HUC may close two of its US campuses

Oldest teaching institution for Reform clergy and educators faces $8 million debt.

By ELAN LUBLINER
April 22, 2009 01:17
1 minute read.
HUC may close two of its US campuses

huc 248.88. (photo credit: Courtesy )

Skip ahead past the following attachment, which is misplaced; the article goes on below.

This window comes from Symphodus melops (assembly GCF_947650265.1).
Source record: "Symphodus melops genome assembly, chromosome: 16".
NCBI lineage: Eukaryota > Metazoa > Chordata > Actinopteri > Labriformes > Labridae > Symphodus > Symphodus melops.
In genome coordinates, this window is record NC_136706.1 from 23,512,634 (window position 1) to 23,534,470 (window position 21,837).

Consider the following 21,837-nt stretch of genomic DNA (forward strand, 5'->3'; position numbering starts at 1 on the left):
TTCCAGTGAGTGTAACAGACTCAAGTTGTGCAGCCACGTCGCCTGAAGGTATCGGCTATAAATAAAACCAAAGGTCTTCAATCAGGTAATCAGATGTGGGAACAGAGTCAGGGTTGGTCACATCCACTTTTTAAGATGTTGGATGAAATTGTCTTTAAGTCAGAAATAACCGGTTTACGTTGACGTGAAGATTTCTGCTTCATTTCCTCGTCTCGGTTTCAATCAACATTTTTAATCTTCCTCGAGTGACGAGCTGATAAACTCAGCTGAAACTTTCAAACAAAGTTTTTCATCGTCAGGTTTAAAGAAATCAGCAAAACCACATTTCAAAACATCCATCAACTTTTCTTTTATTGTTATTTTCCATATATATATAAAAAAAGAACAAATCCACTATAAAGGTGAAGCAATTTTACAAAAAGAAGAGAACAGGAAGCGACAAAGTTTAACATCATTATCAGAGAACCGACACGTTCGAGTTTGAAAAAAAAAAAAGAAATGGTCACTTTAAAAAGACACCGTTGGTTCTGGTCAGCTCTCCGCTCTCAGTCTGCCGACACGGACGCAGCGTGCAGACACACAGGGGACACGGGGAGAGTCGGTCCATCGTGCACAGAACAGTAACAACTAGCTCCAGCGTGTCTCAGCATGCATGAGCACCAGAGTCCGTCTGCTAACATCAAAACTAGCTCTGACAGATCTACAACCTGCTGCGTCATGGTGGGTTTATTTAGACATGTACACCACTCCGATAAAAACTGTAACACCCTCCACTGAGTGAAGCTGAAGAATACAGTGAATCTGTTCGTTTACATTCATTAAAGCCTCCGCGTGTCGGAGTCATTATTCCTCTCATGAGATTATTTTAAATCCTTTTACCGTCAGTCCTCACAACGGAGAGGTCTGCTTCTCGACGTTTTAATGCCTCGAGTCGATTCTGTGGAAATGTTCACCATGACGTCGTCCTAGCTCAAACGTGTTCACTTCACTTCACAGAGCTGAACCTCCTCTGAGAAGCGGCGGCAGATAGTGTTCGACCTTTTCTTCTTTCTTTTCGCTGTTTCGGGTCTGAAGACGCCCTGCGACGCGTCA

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On Monday, the Reform movement's Hebrew Union College-Jewish Institute of Religion (HUC-JIR) announced that it may have to close down two of its three US campuses due to the economic crisis. The institute - Reform Judaism's oldest body for training rabbis, cantors and educators - is coping with a projected debt of $8 million. College president Rabbi David Ellenson explained in a letter that the greatest challenge came from a reduction in revenues collected from the 900 Reform congregations in the United States and from pension liability obligations. "Those alone amount to about $6.5m. to $7m., either in lost revenue or added expense," Ellenson said. HUC-JIR has campuses in Cincinnati, New York, Los Angeles and Jerusalem. Ellenson said on Monday that due to the economic crisis, it was possible that only some of the campuses would be able to remain active. The Cincinnati campus, where Hebrew Union College was founded in 1875, seemed to be in greatest danger of closing. Many of the faculty, alumni and other supporters are already mobilizing in support of keeping it open. Rabbi Gerry Walter of the city's Temple Sholom said that closing the campus would be "a blow to American Jewry." However, nothing has been decided yet. College officials are still considering other scenarios that would allow academic programs to continue at more than one campus. The board of governors plans to meet next month and to have a final decision regarding the closure of any schools at the board's meeting in June. No matter the outcome, Ellenson made it clear that the Jerusalem campus would not be affected if any others were eliminated. Rabbi Michael Marmur, dean of the Jerusalem branch, told the Post on Tuesday that "each campus is part of an integrated institution, and we are all being affected by the budget cuts in the short term. Rabbi Ellenson and I agree, though, that Jerusalem's campus is still very strong." Ellenson made it clear that closing any of the campuses would be a terrible blow to the Reform movement. "I wish with all my heart and soul that this were not so," he said. "Yet all the wishing in the world cannot alter the reality we face."

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